Dallas Brock, Beaverton, OR – Imparting Apostolic doctrine is an integral part of equipping our youth for the challenges they will face, so they will not be vulnerable to philosophies and humanistic mindsets. False doctrine is so prevalent that without a foundation of doctrinal understanding, it is only a matter of time before they start to adopt the subtle deceits of a misled culture. A person can be born of the water and of the Spirit (Acts 2:38) and still be ignorant of Biblical understanding. We must continue to grow in the grace and knowledge of Jesus Christ and the revelation of who He is.
Middle school is the time most youth are developing their identity and discovering their gifts and callings. I would recommend using something similar to the Fitly Framed series by Bro. Carlton L. Coon. To effectively communicate doctrine, we have to be secure enough as leaders to allow people to voice their struggles, questions and doubts, or they will find someone outside the church or just walk away. This generation must know the “why” behind the doctrine to be strong in their belief. Additional training in the home is critical. By leaders equipping parents to disciple their children and pairing youth with adult mentors, youth will experience the fulfillment of serving in the body of Christ.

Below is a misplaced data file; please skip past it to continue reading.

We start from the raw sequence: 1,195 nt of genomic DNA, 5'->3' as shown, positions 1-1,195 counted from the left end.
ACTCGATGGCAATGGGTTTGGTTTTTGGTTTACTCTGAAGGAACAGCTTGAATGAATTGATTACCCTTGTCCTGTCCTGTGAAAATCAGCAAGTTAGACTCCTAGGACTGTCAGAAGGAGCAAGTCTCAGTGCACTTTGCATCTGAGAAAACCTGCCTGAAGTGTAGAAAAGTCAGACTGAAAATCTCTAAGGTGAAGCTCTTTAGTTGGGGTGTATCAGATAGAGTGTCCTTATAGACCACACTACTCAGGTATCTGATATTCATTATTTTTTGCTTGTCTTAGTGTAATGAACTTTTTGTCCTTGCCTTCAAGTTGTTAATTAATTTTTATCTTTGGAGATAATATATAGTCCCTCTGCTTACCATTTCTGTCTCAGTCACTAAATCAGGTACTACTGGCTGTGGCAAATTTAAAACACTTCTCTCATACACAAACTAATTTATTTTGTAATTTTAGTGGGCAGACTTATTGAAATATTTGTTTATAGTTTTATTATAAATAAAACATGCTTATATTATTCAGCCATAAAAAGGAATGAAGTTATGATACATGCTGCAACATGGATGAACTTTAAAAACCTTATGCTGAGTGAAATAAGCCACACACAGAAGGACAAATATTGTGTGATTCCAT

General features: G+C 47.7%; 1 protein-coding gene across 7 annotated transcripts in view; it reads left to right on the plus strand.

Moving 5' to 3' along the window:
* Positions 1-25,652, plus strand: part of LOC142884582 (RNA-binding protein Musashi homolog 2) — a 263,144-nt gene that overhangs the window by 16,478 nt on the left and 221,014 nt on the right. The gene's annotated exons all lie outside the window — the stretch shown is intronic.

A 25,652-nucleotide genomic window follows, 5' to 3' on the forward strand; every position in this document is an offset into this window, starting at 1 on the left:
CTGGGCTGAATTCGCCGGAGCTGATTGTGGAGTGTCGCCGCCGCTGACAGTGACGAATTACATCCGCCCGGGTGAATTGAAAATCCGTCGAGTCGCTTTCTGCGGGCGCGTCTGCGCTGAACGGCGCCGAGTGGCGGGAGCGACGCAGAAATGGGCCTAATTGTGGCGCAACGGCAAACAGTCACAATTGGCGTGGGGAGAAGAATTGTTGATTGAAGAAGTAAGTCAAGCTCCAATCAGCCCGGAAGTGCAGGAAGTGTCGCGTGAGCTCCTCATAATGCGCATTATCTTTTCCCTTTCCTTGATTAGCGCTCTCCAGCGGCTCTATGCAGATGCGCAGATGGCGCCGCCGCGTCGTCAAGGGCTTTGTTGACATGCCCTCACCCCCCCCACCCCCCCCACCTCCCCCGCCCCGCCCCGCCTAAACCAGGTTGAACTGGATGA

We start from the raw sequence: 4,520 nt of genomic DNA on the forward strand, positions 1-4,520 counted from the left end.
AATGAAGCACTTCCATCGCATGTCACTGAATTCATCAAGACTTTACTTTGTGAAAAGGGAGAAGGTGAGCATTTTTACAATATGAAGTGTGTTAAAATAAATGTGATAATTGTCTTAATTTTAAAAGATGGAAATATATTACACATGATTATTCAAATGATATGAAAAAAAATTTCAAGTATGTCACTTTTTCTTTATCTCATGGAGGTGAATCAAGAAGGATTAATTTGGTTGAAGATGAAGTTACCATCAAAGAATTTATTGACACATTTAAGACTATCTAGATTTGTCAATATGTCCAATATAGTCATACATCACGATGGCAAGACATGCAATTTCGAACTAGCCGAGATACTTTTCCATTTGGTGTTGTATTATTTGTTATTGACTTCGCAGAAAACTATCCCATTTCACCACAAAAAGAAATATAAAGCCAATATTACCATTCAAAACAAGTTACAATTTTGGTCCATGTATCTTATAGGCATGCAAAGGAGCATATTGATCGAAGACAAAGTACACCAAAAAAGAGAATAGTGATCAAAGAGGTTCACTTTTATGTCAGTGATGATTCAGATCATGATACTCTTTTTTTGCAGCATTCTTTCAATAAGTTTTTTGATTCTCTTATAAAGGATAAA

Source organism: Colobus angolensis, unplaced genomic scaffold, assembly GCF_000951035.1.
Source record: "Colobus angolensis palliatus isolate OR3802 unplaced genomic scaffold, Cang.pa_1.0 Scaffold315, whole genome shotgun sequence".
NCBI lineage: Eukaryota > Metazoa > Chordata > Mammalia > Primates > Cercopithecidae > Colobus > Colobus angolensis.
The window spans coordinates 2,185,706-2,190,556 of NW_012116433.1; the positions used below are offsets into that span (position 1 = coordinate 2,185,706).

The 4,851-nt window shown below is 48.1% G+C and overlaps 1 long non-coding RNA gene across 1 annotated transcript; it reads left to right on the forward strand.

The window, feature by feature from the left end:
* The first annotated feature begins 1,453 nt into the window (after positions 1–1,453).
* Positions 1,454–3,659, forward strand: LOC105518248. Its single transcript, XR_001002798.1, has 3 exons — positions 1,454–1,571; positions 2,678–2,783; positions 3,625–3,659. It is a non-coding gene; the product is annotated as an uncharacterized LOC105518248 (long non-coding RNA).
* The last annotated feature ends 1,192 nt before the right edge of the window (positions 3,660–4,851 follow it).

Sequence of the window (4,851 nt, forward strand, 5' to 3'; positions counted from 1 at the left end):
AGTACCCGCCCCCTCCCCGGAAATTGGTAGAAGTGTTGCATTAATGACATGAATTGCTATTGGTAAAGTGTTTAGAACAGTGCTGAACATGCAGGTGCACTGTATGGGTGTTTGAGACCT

Shad McIntosh, Junction, TX – Our youth are leaving our homes and getting a taste for a world we have worked so hard to shelter them from. Only a young person grounded in the faith will survive in a world that wants to tear them up. I have seen this with my own two children. Their environment may change, but the Word is planted in their hearts forever.
One must first love the basic tenants of faith to love the truth. Today’s youth fall in love with the lights and music before loving the foundation. Salvation is only the beginning. A home that does not model righteousness and submission to leadership will not produce grounded Apostolic youth.
The church should instill Oneness, Jesus’ name baptism and speaking in tongues as the evidence of the Holy Ghost from the first Sunday school class. This teaching should be mixed with scripture memorization and life application. No amount of Sunday school can substitute for doctrinal teaching at home.
We minister to children of denominal churches, teaching righteousness first. When these children come to Sunday school, we gently teach doctrine to them, so as not to have issues at home with unsaved parents. In my opinion, especially for the youth, there is no better foundational teaching than the Search for Truth Bible Study.